“If you find him sad, say I am dancing”: NT Live’s Antony & Cleopatra

I was really excited when I saw this production listed under “coming soon” this fall, and crushed when it disappeared. My cinema chain apparently also belongs to those who are dropping NT Live. Now the closest theaters showing it are at least 90 miles away. I’d been so thrilled about this one that I made the trek, and I will probably do it again for Simon Russell Beale as Richard II. I doubt I will do it for their new plays, though. But it’s really depressing overall; I really looked forward to seeing these productions as it made me feel connected to the larger world.

Antony and Cleopatra tells the story of Mark Antony, the Roman politician and general who was the last major competitor to cede authority to Octavius (the later Augustus) as a consequence of his suicide in the second civil war, and his lover Cleopatra, the last autonomous ruler of Egypt before it became part of the Roman Empire. It is a hard play to characterize — history, tragedy, romance, with occasional comedic elements, but it is probably Shakespeare’s best role for a female and although long, it is quite well-paced (depending how quickly Cleopatra’s death is played). I personally feel one gets more out of it if one has read Plutarch (on which it is based), or at least knows the outlines of the events of the period, but one can also enjoy the play without all this.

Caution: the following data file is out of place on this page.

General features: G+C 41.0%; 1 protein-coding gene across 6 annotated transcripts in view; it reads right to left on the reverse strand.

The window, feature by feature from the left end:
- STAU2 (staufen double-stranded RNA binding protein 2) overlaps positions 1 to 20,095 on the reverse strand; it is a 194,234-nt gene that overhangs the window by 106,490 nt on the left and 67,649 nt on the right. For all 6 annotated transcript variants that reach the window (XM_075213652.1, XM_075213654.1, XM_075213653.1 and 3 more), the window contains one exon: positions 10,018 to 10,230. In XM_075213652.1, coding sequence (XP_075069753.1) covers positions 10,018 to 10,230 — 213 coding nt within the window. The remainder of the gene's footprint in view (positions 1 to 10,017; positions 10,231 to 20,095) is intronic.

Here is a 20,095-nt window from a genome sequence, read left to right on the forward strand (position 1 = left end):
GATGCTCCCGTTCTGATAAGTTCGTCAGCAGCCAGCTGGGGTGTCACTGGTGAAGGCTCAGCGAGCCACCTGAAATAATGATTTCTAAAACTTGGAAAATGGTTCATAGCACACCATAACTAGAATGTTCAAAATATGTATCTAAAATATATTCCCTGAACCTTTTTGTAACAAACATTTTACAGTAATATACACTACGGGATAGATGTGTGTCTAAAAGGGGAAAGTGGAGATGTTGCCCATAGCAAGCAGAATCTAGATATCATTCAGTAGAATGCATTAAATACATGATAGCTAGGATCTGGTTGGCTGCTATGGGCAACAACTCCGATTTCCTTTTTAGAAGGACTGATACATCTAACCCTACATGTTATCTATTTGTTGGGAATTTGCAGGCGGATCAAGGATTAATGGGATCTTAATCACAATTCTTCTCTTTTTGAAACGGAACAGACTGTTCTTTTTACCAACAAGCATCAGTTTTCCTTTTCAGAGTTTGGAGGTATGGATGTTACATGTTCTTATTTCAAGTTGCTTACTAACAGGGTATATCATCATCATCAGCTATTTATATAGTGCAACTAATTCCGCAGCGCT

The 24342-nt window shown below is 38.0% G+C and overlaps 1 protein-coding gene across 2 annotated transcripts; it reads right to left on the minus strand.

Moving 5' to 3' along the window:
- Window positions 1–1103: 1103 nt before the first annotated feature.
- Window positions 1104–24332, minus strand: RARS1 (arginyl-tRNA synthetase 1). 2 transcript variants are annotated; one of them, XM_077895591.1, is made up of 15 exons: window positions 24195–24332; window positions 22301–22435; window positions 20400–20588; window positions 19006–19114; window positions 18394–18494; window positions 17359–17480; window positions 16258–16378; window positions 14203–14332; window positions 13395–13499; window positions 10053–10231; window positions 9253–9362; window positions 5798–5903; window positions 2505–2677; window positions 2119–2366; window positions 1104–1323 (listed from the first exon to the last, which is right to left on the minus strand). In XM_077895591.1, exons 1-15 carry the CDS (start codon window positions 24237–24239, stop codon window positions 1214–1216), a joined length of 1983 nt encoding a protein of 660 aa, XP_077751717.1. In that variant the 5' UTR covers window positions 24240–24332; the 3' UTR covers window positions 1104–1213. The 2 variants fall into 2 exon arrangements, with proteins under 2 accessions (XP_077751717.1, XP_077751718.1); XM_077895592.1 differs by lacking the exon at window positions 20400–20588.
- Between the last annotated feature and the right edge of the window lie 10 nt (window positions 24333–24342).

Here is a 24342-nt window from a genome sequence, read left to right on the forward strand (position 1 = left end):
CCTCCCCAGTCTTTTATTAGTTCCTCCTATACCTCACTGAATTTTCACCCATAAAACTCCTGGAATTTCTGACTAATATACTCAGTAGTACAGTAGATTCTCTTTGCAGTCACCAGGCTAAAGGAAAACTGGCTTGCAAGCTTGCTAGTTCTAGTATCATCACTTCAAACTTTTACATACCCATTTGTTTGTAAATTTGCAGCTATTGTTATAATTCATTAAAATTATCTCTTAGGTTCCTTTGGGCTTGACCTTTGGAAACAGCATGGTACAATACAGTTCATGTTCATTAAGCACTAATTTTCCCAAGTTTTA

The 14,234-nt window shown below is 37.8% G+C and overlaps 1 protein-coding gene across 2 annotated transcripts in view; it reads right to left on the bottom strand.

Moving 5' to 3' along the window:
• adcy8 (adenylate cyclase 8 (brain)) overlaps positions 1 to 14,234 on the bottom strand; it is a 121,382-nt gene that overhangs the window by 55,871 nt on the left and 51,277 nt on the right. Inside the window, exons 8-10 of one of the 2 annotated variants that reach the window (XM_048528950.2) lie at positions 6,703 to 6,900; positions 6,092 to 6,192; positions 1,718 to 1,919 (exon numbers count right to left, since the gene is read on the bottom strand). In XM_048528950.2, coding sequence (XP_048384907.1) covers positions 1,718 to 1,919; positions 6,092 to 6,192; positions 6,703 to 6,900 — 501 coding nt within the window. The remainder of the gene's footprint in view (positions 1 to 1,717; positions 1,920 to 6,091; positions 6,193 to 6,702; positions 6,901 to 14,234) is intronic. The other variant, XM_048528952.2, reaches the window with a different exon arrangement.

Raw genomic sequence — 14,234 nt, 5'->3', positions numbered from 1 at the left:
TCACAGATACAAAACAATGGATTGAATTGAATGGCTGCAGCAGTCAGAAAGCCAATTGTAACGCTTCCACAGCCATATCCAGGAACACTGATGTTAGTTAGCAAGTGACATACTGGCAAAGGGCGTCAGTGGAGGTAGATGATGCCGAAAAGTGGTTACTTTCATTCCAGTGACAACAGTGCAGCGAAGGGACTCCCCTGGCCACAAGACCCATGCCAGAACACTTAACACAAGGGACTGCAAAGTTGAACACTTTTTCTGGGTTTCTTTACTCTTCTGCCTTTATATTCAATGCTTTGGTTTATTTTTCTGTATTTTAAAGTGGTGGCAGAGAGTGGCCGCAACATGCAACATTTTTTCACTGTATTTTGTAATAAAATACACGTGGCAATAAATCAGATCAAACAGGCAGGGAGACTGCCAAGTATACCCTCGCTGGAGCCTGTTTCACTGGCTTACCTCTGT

It is superfluous at this point to state that this is an excellent production in terms of its visuality, its concept design, and the performances. The rotating stage as a way of distinguishing between severe Rome and louche Egypt works tremendously well, and both the scenery and the music underline this contrast. The way the stage becomes a ship is also particularly effective. The costumes are excellent — drab when they need to be drab, eye-drawing when they need to attract the audience’s attention. It does give in to the current fad in Shakespeare by staging the battle scenes as if they are dance scenes with disco lighting involving weapons, but I don’t know that I’ve seen a Shakespeare piece that satisfactorily solves this problem. I don’t know either if I cared for the technique of beginning with the end, so that the entire play appears in flashback, and I found the transition to the actual order of the play awkward and not a little confusing. More potentially troubling is that (yet again — as with McKellen’s Lear, like Cumberbatch’s Hamlet, like Norris’ Macbeth) this seems to be a Shakespeare production that isn’t really “about” anything, at least not beyond the inevitable suicides of the protagonists. I never found myself thinking, “oh, that makes me think of _______,” and given how much time they spend on battles and political debates — I don’t think a single scene was cut — this choice is a bit odd. I’ve always thought this play is mostly about how a powerful man lost sight of his ends in the embrace of an equally powerful, but much more whimsical woman, but the way the play detaches the politics of the day from the love affair interferes with that interpretation.